Creative Combat Arms: Dig that Description

Your attempts to describe this are instantly defeated.

It took me a long while to get into description… and even now I’m not all that strong with it.  If a picture’s worth a thousand words, that’s a lot of carpal tunnel I gotta develop just so you can get an idea of what I’m trying to show you.  Besides, I always felt that description got in the way of the good parts of the story, you know, action, dialogue, character development… compared to those, what’s description?  Description ain’t story meat!

But it can be.

Before descriptive writing can actually carry weight in your prose you’ve got to do one essential task.  You’ve got to discard the old notions of what descriptive writing is.  Descriptive writing is not:

A) just a mandatory task so the reader will get the scene or see the character.  And not

B) something you approach straightforward.

If you’re looking to describe your heroine as red haired, green-eyed, slender-framed and whatever else you see when you envision her, stop it.  It’s police APB description.  There’s a reason the world is full of uncaught criminals.  It’s boring.  So if you’re treating description (like I used to!) like something you just want to tackle and get out of the way so you can get to the good parts, how do you think your reader’s going to see it?

I know, I know, so far this is all complaint and no suggestions.  Here’s what you do.  Interweave your descriptions so that they also help establish tone, drive character, and build suspense.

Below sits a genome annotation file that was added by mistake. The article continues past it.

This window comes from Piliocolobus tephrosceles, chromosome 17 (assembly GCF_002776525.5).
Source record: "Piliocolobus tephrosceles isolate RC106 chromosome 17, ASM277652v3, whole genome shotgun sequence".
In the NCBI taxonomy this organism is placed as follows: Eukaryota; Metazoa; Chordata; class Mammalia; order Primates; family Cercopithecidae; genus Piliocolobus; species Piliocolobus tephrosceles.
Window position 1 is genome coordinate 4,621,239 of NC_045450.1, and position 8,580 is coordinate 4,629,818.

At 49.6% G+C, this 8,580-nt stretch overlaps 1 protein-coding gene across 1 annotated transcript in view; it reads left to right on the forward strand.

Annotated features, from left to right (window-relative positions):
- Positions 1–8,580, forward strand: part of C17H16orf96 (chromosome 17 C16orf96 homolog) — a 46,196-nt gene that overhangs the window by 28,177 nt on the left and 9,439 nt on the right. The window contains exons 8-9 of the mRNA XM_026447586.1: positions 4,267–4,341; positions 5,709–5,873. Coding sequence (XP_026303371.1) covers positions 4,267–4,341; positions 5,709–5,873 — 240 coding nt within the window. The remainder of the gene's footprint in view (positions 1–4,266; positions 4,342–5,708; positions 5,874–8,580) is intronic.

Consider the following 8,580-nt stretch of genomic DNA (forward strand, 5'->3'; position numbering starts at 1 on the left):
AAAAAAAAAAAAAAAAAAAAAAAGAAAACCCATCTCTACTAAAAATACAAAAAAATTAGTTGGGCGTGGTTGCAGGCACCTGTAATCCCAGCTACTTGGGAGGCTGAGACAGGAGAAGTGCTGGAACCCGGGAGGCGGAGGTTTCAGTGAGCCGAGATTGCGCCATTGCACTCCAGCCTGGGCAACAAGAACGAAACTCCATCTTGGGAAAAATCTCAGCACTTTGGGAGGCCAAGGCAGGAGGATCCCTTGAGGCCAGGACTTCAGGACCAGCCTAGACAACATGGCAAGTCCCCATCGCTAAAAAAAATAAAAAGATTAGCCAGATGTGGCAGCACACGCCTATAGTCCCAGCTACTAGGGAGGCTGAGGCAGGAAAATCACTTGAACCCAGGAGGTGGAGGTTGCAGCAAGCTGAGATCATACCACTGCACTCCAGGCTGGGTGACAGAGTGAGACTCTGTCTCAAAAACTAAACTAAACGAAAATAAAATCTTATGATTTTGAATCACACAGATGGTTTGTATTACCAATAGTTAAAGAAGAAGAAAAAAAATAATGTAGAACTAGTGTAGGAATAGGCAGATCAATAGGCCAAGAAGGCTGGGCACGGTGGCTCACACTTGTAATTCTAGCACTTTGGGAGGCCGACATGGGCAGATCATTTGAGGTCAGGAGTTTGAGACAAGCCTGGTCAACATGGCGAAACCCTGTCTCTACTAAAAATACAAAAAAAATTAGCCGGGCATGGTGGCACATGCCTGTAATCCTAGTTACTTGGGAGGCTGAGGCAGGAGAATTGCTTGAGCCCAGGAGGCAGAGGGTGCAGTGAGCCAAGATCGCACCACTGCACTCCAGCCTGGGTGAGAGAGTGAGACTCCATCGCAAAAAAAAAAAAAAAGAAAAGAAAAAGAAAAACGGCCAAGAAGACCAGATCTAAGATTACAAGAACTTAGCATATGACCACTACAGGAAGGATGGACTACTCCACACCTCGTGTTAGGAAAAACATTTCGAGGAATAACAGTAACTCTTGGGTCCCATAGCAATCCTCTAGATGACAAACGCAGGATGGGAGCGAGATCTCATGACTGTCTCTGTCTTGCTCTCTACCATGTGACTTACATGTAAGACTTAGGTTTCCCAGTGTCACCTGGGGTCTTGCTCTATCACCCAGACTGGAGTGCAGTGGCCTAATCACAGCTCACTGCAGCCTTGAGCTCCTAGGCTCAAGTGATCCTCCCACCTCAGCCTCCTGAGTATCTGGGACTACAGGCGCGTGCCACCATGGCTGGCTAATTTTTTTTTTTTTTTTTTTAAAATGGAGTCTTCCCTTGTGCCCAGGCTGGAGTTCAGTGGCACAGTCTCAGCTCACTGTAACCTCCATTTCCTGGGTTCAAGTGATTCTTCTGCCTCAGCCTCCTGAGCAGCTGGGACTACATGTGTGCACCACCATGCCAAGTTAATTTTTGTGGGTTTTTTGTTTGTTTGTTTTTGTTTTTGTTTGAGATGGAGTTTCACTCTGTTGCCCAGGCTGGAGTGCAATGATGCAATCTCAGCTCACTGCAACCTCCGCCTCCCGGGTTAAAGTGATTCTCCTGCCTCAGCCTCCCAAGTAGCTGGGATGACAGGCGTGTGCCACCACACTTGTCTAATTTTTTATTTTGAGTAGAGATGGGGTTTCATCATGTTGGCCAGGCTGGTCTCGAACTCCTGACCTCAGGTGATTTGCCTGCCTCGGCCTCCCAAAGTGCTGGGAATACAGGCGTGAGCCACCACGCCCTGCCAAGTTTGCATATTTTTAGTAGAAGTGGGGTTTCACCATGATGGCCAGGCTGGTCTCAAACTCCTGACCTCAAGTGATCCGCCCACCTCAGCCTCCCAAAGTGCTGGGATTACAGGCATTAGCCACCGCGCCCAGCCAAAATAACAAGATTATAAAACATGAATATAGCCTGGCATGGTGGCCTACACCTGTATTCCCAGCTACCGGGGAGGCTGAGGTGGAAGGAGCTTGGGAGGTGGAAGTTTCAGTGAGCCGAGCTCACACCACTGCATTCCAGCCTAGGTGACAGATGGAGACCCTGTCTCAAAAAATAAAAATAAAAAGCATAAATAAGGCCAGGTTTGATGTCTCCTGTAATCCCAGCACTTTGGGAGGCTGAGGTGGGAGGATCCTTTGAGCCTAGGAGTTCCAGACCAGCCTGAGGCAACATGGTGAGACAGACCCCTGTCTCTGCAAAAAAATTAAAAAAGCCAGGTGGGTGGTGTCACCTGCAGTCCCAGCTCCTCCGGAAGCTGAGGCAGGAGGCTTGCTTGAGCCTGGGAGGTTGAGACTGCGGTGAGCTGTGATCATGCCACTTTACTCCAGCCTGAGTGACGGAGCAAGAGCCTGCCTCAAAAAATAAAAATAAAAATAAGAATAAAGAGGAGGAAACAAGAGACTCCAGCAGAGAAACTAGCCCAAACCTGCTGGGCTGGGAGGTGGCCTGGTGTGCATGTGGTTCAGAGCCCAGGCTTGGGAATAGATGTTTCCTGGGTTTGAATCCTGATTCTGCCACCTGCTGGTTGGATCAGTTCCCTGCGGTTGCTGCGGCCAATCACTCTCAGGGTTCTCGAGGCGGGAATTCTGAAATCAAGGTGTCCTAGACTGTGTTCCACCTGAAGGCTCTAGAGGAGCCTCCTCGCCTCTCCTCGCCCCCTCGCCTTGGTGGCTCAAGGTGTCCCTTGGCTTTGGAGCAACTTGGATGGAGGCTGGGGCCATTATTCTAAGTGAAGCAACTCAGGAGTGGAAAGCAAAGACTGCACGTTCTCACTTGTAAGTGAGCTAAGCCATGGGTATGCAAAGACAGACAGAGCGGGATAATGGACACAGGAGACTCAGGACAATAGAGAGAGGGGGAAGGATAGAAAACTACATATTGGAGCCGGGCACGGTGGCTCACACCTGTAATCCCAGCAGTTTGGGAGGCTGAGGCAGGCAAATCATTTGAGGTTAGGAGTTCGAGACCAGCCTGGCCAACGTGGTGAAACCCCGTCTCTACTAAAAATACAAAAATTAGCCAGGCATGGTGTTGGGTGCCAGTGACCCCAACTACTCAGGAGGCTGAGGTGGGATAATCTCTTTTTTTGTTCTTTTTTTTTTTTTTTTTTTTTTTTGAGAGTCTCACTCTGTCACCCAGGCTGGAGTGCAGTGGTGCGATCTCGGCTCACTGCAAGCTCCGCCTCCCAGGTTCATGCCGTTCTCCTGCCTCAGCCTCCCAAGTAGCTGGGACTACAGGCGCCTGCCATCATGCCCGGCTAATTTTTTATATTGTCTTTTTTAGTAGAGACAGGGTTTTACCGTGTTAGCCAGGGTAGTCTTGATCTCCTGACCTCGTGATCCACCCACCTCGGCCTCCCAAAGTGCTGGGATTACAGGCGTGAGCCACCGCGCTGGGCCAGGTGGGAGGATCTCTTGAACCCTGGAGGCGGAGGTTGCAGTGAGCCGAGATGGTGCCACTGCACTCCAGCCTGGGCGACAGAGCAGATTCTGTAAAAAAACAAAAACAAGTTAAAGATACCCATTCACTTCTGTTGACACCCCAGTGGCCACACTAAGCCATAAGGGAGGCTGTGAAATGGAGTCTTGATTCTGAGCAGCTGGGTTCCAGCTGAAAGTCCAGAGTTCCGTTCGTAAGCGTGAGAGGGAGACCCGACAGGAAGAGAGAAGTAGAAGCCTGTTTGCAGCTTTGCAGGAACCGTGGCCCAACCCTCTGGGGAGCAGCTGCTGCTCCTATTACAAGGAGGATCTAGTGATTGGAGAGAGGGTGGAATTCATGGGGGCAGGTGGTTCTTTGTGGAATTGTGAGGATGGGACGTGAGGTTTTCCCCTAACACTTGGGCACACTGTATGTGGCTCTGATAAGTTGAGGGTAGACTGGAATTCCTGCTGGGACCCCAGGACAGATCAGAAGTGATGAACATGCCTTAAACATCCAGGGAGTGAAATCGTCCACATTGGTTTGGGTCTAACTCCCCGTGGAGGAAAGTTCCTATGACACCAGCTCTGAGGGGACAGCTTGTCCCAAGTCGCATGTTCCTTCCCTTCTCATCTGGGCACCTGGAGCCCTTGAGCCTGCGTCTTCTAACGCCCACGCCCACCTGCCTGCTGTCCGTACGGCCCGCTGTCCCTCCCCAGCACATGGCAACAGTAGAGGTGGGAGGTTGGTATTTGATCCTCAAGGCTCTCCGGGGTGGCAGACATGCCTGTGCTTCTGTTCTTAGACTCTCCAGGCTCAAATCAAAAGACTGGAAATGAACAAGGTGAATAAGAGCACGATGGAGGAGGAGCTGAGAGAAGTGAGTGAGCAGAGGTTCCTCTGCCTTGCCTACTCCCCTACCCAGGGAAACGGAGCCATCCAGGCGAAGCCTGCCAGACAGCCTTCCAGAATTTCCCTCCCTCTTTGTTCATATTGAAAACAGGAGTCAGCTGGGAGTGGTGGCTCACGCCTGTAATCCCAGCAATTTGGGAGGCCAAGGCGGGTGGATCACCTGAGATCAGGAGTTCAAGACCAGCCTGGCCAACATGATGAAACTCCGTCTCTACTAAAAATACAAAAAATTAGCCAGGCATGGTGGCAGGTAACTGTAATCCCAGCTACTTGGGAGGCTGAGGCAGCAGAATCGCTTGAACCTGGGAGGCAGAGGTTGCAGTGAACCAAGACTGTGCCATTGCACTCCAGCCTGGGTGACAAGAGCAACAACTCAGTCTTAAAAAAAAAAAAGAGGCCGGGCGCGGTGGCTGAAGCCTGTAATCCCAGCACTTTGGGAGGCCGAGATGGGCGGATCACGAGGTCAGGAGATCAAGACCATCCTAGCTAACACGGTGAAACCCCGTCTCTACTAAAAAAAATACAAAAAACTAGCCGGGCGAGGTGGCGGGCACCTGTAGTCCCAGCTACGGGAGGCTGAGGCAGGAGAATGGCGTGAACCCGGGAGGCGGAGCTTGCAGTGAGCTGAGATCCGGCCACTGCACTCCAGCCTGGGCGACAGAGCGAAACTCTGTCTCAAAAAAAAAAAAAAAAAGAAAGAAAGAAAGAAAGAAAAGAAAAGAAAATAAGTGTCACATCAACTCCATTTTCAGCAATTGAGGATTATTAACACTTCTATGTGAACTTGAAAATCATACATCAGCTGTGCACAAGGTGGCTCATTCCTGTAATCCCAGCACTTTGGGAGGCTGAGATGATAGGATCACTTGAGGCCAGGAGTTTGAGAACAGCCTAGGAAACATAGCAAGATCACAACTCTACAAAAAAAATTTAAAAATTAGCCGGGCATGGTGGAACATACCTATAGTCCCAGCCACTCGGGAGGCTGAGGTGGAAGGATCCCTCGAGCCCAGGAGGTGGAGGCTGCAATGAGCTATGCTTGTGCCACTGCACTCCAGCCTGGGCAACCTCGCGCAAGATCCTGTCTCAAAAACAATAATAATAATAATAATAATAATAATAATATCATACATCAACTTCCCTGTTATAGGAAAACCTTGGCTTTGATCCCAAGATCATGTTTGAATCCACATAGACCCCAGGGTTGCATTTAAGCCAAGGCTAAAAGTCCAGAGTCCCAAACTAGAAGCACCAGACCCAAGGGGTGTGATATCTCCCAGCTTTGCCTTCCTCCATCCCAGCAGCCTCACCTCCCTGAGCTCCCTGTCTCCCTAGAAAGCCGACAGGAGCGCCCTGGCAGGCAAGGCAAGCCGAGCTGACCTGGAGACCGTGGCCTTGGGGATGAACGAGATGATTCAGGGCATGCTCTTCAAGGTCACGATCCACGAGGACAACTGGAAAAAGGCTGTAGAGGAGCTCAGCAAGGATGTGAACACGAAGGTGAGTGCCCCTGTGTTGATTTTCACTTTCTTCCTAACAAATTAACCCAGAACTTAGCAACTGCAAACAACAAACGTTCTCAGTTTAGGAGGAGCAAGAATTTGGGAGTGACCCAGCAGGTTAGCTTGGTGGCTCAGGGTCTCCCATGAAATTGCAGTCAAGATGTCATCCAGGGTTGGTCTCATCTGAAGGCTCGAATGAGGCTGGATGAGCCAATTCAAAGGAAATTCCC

Right now that may sound hard to believe for you guys stuck on police APBs.  Description can’t do all that, can it?

It can.  And my primary visual aid will be an unlikely source:  Max Payne.  No, not the movie!  The video game.  It wasn’t just the “bullet-time” that made Max Payne a cult favorite among gamers.  It oozed style and originality.  A lot of that had to do with the descriptive writing, which set the tone, advanced the plot, and developed character.  There’s a wiki page devoted to the best lines in it.  Here’s what I’m talking about:

“Snow fell like ash from post-apocalyptic skies, but that was outside. Things would soon get hot in the Don’s restaurant.”

“The Brooklyn riverfront was a maze of rusty containers, sharp-boned cranes looking up from the snowstorm. On a night like this you couldn’t help but think of the dark army of dead men, sleeping with the fishes, cement shoes in line. No minotaur lurked in this labyrinth, but somewhere out there, on the clanking deck of his cargo freighter, the skipper of the Charon was waiting, like the ferryman of the river Styx.”

“Gognitti ran out of steam in a dead end valley with steam boiling out of the sewer grates, like all the fires of hell were burning high beneath us… It was shakedown time.”

Doesn’t that just make you wanna click on the link above and check out more?  You don’t see a “it was snowing.”  Or “there was an old freighter at the riverfront.”  Or “the alley was blah blah blah.”  No, these descriptions set tone, advance plot, develop character.  That makes it powerful.

Aim to have your descriptions do likewise, and you’ll see the power in them too.

Since I’m on a noir kick cause of our boy Max, I’m going to put you guys onto a story that rocks in the same fashion.  Here’s “Secretario” by Catherynne M. Valente provided courtesy of Weird Tales.

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